A delay in care at the Minneapolis VA led to the death of a young Marine, according to a report by KARE-Minneapolis. The veteran’s medical records also appear to have been falsified after his death. An FBI investigation was launched this week in repose to the station’s most recent report and previous reports in which VA whistleblowers claim they were ordered to regularly falsify patient data to meet performance measures.

Extra Extra Monday: LAPD turns violent crimes into minor offenses, Florida police bend rules on sex stings

Want to analyze crime stats in your community?

Learn how to get started on our podcast episode, "Cracking the Crime Stats." Steve Thompson of the Dallas Morning News and Ben Poston of the Los Angeles Times explain how to spot red flags in the data.

LAPD misclassified nearly 1,200 violent crimes as minor offenses | Los Angeles Times

The LAPD misclassified nearly 1,200 violent crimes during a one-year span ending in September 2013, including hundreds of stabbings, beatings and robberies, a Times investigation found.

The incidents were recorded as minor offenses and as a result did not appear in ...

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Fifty-nine 911 calls this year to sex offender group homes

Police have been called to two residential facilities housing sex offenders nearly 60 times since the beginning of the year, according to a report by WIVB in Buffalo, New York. Twice police reported sex offenders missing from the homes. Neighbors and officials are concerned about the number of calls as well as the close proximity to a children’s playground.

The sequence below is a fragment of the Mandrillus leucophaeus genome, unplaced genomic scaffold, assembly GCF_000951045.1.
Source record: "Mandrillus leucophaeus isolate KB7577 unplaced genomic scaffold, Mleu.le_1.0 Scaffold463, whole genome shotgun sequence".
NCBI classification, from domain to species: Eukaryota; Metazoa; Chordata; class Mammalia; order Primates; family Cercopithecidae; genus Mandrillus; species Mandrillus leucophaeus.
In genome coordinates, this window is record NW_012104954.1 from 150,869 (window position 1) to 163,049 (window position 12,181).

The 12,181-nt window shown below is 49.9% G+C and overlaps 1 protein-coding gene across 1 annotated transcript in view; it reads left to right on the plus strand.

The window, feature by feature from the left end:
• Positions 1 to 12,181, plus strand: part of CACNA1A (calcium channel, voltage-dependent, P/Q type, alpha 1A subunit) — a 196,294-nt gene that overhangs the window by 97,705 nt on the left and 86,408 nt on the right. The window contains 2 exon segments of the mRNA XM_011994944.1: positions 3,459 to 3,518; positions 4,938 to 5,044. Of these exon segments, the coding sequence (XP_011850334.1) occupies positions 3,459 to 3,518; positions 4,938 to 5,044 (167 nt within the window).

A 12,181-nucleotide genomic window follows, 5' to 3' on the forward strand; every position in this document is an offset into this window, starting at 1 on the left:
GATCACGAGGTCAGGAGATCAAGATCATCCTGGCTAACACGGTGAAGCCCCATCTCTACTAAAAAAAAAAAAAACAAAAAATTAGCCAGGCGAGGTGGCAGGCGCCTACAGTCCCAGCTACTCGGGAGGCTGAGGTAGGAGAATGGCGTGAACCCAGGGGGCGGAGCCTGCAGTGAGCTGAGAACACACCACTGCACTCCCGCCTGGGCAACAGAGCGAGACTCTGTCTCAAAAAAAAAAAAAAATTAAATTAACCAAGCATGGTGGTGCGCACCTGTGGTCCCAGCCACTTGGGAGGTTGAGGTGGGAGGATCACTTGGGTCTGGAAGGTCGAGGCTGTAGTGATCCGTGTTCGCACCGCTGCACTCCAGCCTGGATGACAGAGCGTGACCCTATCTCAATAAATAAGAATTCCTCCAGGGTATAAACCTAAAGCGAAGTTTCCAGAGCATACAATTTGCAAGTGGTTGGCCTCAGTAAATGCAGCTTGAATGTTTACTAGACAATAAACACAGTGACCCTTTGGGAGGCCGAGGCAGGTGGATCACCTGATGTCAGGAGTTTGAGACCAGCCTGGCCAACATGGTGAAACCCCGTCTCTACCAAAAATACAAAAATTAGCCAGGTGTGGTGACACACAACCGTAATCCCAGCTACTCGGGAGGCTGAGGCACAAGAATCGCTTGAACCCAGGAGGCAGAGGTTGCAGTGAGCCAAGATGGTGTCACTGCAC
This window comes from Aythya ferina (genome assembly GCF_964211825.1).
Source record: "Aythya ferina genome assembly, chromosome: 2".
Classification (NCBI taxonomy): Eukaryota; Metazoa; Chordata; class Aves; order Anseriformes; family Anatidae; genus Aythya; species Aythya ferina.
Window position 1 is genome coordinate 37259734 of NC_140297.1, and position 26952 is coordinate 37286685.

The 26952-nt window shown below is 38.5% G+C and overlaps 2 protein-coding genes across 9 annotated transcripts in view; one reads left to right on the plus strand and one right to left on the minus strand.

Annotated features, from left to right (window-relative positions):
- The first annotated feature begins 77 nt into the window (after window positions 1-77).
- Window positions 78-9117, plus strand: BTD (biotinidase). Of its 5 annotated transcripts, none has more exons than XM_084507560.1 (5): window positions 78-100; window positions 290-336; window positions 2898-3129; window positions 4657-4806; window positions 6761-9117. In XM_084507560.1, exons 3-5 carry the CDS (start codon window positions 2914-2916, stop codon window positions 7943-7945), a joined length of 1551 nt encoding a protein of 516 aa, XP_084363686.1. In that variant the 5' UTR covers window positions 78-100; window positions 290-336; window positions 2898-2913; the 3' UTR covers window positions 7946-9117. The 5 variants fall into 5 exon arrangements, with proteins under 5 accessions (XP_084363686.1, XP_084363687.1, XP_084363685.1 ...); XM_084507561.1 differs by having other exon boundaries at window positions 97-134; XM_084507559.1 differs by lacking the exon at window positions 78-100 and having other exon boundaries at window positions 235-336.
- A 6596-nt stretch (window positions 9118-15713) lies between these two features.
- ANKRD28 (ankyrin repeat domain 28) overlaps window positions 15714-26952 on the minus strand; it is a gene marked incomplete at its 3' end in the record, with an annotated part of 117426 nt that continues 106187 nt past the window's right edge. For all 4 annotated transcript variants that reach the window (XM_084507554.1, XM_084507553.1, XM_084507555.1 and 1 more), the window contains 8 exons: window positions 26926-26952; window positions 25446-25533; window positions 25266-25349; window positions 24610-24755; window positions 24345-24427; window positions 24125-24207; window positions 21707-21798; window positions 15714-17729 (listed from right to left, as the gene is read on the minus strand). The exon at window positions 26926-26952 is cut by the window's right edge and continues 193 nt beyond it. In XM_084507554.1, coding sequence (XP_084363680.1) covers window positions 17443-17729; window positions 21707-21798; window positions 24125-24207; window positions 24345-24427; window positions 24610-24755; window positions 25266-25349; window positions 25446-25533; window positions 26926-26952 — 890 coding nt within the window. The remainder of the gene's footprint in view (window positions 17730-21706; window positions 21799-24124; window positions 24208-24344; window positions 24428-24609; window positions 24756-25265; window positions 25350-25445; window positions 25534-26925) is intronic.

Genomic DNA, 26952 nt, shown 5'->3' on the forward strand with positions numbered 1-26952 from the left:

Sex offenders were relocated to the community after a secure facility was shuttered.

3 Phoenix arson investigators put on paid leave after investigation

Three members of the Phoenix Fire Department's once highly touted arson squad have been put on leave following a series of reports by 12 News (Phoenix-NBC).  Capt. Sam Richardson and Capt. Fred Andes and unit director Jack Ballentine were placed on paid administrative leave a day after the Arizona Department of Public Safety reported it had concluded a criminal investigation triggered by the station’s reports into the members' alleged misconduct and improper investigative techniques. DPS is recommending criminal charges against Richardson and Andes for numerous acts of dishonesty and making false statements during the DPS criminal probe.

Extra Extra Monday: Peace Corps medical care, homeless students in the suburbs, license plate cameras

Trail of medical missteps in a Peace Corps death | The New York Times

A Peace Corps spokeswoman called Nick Castle’s death, from a gastrointestinal illness, “a tragic experience.” To examine its own conduct, the agency took the unusual step of engaging an outside American expert, whose report concluded that despite medical missteps by a Peace Corps doctor who missed signs of serious illness, Mr. Castle’s death could not have been prevented.

But the story of his death — pieced together from interviews and confidential reports and documents, including his autopsy — raises serious questions about Peace Corps medical care and ...